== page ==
[Delivered at the Cleveland Metroparks Celebration of the Fiftieth Anniversary of the ’69 Cuyahoga River Fire, Cleveland, June 2019]
Recently, I have been telling everybody I know about the Maumee River. Among the first things I usually mention are that it sits at the center of the largest watershed in the Great Lakes region, that it drains more than sixty-six hundred square miles of land in Indiana, Ohio, and Michigan, and that it has a lot to do with the rafts of cyanobacteria that have been producing ”dead zones” in the western basin of Lake Erie. If they are still listening, I add from there.
My interest in the Maumee River is largely genealogical. I was born in Fort Wayne, the city of three rivers, established at the place where the St. Joseph and St. Marys come together to form the Maumee. In the fall of 2013, my wife and I moved into the upstairs of a house on Columbia Avenue, along the Maumee near the junction of the three rivers. The proximity got to me. I started reading a lot about the river—local histories, news coverage, EPA reports—and didn’t stop. I became obsessed. Later I said so to my friend Luis, who shrugged and said, “rivers make people crazy.”
Perhaps it was as a result of this condition that I decided, in 2016, to walk from one end of the Maumee River to the other. The trip took eight days. I walked most of the way. At night I camped in backyards or on banks, or slept in the spare bedroom of relatives. In Defiance, Ohio, I stayed at a bed and breakfast. For two days I paddled with a friend of mine in his canoe. I kept a notebook of the journey, collecting observations and ideas that, together with a pile of research, became a book called In the Watershed: A Journey Down the Maumee River.
What is it about rivers? You know what I mean—they’re everywhere, culturally speaking. Take the Bible, one of the most popular cultural texts of all time: right from the beginning, there’s a river in the Garden of Eden. Later, you have the Nile, the Tigris and Euphrates, the Jordan. That’s not even counting the metaphors—“river of life,” “peace like a river.”
And it’s not just Christianity. Everywhere you go in the humanities—history, literature, art, music, religion—you’re bound to cross a river, or at least a stream. The writer Anne Lamott has called the river “one of the two foundational metaphors of humanity” (the other is the garden).
A few years back, I ran across Jim Harrison’s poem, “The Theory and Practice of Rivers,” in a collection from a used bookstore. The poem tumbles sinuously across the page, taking streams as both subject and form. Its second stanza begins:
It is not so much that I got
there from here, which is everyone’s
story: but the shape
of the voyage, how it pushed
outward in every direction
until it stopped:
roots of plants and trees,
certain coral heads,
photos of splintered lightning,
the shapes of creeks and rivers.
When I read that, I suddenly understood it on a deep level. Rivers have a natural disposition to movement; it’s one of their more conspicuous features. Lives and memories, too, flow and branch, double back, wither and die. Is it any wonder that rivers and stories make such a natural pairing?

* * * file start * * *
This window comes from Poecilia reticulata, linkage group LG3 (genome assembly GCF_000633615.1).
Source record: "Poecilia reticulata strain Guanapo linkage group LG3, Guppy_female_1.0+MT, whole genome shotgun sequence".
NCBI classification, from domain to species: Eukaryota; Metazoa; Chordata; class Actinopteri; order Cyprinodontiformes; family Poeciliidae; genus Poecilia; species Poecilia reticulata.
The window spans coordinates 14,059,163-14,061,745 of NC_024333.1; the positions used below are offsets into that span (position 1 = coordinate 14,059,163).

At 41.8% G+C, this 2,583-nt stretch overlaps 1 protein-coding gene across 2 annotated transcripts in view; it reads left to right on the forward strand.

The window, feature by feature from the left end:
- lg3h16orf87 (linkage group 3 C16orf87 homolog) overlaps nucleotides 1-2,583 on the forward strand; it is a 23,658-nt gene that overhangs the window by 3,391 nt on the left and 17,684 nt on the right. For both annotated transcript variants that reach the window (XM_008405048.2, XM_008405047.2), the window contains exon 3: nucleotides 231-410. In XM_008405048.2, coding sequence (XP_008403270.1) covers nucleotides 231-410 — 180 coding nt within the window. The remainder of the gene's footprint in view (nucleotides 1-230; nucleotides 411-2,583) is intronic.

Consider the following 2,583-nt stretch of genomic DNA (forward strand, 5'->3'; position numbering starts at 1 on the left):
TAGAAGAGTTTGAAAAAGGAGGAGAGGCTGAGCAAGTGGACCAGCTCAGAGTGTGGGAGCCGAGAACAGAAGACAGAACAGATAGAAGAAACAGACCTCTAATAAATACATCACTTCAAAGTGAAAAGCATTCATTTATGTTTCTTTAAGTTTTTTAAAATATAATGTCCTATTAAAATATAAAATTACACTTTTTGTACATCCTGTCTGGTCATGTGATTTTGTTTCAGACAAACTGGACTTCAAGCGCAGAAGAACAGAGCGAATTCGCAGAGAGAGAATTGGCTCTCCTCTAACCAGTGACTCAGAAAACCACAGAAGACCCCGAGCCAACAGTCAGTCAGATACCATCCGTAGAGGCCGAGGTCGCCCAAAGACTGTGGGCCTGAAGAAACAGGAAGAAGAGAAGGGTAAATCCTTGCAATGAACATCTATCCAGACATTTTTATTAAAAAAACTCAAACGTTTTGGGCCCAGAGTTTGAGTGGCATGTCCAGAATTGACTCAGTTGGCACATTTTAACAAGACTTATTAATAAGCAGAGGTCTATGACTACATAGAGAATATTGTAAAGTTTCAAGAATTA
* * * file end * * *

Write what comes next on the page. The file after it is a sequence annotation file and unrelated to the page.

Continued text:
But rivers are not only metaphorical. They are profoundly, intrinsically physical.
Officially, rivers fall under the category of streams—“linear flowing bodies of water.” Unofficially, a river is a whole lot more. They run through the center of human and nonhuman life. People have historically tended to organize themselves around water, for reasons, among others, of transportation and hydration.
On top of that, the whole appearance of any given landscape is mainly due to the influence of water in one form or another. Glaciers, rivers, rain—these have spent the better part of history clearing prairies, cutting valleys, sculpting the country into what it looks like today.
It works the other way, too—a river shapes but it is also shaped. Rainfall, temperature, erosion, water diversion, new tributaries, and construction like dams or canals: all can change the course and dimensions of a stream. Change can happen over a long time—decades of climate change, say—or all of a sudden; anyone who’s lived through a flash flood can tell you how. Everything that happens in a watershed happens to its river.
Here’s how it worked on the Maumee:
A long time ago, the land that is now northeast Indiana was slicked over by the Erie lobe of the Laurentide ice sheet. Over time, the glacier melted, receding east, toward what is now Lake Erie. It left behind a round of moraines, which ran northeast and southeast from Fort Wayne, and giant glacial Lake Maumee.
Soon enough, glacial Lake Maumee got to be too much for the moraines. It “overtopped a sag,” as the geologists say, and barreled southwest, in a wash known as the Maumee torrent. The lake left behind an enormous swamp, known as the black swamp, or the Great Black Swamp. Fifteen-hundred square miles large, it was known as one of the most fearsome stretches of land in the Northwest Territory.
I love the Great Black Swamp. When people say the Midwestern landscape is boring, I say, “tell that to nineteenth-century travelers.” People heading for Michigan in, say, 1820, would get to the swamp and decide that was far enough. There was a single road through the swamp: the Maumee and Western Reserve Road. It was completed in the 1820s, and soon gained a reputation as the worst road on the continent. People would get stuck in the muck and have to pay their life savings to be pulled out. Then they’d set up shop and charge the next crew their life savings. A cottage industry developed.
The swamp was an impediment, but it was also an opportunity. People looked at the swamp and saw timber and soil. And, in the nineteenth century, they drained the whole thing, carting the timber away and planting corn and other things in the most fertile soil you’ve ever seen. Cities, too, developed at either end—in Fort Wayne and Toledo—and all across the length of the river.
As it happens, swamps act sort of like kidneys for a river. They filter out impurities and absorb flooding. Stripped of its swamp, the Maumee became a channel. Everything poured out in the watershed—fertilizers, pesticides, industrial waste, sewage—poured right into the river. Over the years, the tonnage has added up.